Topic: Assessment, Personality Assessment, Selection
Publication: International Journal of Selection and Assessment (JUN 2012)
Article: Don’t you know me well enough yet? Comparing reactions of internal and external candidates to employment testing
Authors: G. W. Giumetti and E. F. Sinar
Reviewed By: Megan Leasher

Employment testing is gaining in popularity at all levels within organizations, leading internal candidates to complete assessment tests to be considered for promotion or lateral moves. When you test employees you already hired, you might expect some pushback!

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Scoring Biodata Measures (IO Psychology)

Topic: Selection, Assessment
Publication: Personnel Psychology (SUMMER 2012)
Article: Unlocking the key to biodata scoring: A comparison of empirical, rational, and hybrid approaches at different sample sizes
Authors: J. M. Cucina, P. M. Caputo, H. F. Thibodeaux, & C. N. Maclane
Reviewed by: Alexandra Rechlin

Cucina and his colleagues recently conducted a study to explore the best method of scoring biographical data (biodata) measures. Biodata can be scored using empirical keying methods in which the assessor weights item responses based on the objective relationship between the item and performance; rational keying, in which scorers come up with subjective estimates of that relationship based on theory; and a hybrid approach, in which assessors use both rational and empirical keying). In this study, the authors answered seven research questions. We’ve provided you with the questions and answers for your own biodata-scoring enjoyment.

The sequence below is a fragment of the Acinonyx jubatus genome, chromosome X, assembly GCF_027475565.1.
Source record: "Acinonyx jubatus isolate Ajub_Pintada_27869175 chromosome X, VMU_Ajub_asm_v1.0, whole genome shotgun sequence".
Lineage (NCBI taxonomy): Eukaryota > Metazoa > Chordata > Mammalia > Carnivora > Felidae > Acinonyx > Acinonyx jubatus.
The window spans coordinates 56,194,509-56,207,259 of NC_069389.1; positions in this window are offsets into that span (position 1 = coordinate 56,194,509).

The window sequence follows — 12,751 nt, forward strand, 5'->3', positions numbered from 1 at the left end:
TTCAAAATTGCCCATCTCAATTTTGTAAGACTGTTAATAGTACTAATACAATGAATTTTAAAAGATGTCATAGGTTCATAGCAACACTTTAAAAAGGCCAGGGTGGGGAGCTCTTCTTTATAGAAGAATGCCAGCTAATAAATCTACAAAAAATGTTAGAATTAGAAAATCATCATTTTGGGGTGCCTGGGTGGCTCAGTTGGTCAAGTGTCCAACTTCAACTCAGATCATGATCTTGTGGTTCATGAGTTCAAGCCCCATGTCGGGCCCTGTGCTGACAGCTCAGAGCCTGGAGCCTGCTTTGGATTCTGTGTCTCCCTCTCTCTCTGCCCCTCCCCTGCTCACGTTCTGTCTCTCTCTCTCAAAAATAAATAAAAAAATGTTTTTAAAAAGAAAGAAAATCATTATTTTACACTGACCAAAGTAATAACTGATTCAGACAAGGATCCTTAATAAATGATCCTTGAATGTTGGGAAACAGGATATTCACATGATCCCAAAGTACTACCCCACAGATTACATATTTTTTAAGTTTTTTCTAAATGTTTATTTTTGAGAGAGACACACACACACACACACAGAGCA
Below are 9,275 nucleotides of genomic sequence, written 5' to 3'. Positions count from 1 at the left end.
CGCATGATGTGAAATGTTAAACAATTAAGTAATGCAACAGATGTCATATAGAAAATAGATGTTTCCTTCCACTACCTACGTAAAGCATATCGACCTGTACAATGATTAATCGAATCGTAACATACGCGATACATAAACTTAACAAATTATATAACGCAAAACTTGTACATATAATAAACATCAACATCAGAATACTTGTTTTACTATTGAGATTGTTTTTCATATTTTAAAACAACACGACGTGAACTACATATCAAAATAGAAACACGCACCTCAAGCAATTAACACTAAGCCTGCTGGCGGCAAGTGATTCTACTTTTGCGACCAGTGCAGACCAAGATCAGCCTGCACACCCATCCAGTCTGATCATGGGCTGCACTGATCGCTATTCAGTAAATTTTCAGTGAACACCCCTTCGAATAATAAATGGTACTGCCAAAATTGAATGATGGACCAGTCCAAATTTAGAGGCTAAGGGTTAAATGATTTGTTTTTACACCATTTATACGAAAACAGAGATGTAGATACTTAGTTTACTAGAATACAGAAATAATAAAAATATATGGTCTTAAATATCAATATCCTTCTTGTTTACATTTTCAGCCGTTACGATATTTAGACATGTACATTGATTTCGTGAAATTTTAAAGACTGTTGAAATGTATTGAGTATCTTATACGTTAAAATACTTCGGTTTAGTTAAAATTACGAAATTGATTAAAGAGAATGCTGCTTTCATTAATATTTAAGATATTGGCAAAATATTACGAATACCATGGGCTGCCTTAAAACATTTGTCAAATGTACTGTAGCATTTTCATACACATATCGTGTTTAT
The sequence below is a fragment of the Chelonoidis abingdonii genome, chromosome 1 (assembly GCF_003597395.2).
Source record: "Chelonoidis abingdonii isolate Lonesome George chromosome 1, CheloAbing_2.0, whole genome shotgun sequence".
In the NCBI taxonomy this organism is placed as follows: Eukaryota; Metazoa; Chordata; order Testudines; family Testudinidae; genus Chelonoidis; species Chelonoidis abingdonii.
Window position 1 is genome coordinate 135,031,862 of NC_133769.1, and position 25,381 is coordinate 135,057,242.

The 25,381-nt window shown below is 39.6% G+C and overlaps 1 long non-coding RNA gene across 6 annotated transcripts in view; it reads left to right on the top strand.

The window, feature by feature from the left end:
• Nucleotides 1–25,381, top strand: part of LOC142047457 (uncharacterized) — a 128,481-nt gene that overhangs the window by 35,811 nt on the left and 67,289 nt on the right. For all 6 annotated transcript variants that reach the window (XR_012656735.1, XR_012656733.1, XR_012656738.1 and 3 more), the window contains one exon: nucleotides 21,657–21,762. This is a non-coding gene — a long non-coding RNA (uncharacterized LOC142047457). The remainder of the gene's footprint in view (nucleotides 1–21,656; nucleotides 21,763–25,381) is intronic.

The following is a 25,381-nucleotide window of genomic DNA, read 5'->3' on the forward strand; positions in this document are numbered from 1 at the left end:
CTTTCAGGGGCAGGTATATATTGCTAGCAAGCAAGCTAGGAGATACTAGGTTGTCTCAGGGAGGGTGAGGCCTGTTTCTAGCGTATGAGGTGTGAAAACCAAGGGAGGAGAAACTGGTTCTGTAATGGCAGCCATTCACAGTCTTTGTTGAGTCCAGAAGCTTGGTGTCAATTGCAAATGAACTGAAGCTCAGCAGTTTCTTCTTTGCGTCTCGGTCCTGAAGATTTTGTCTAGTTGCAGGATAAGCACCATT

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Team Intimacy and Organizational Interventions: Emphasizing Team Cohesion May be More Effective (IO Psychology)

Topic: Teams, Development
Publication: Human Resource Management Review (JUN 2012)
Article: Too Close for Comfort? Distinguishing Between Team Intimacy and Team Cohesion
Authors: Rosh, L., Offermann, L. R., & Van Diest, R.
Reviewed By: Thaddeus Rada

Within IO psychology, research on teams has become increasingly important in recent years. As organizations have begun to use teams for a wider variety of roles and purposes, it has become necessary for both researchers and practitioners to gain a better understanding of how teams work and how they can be designed to operate most effectively. Two constructs that have received research attention in the realm of teams include team intimacy and team cohesion. Although these constructs may appear to be very similar from the outside, Lisa Rosh and colleagues argue that there are important differences between these constructs, and that they are best conceptualized as distinct constructs.

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Predicting someone’s propensity to morally disengage (IO Psychology)

Topic: Assessment, Personality, Ethics, Counter-Productive Work Behavior, Workplace Deviance
Publication: Personnel Psychology (SPRING 2012)
Article: Why employees do bad things: Moral disengagement and unethical organizational behavior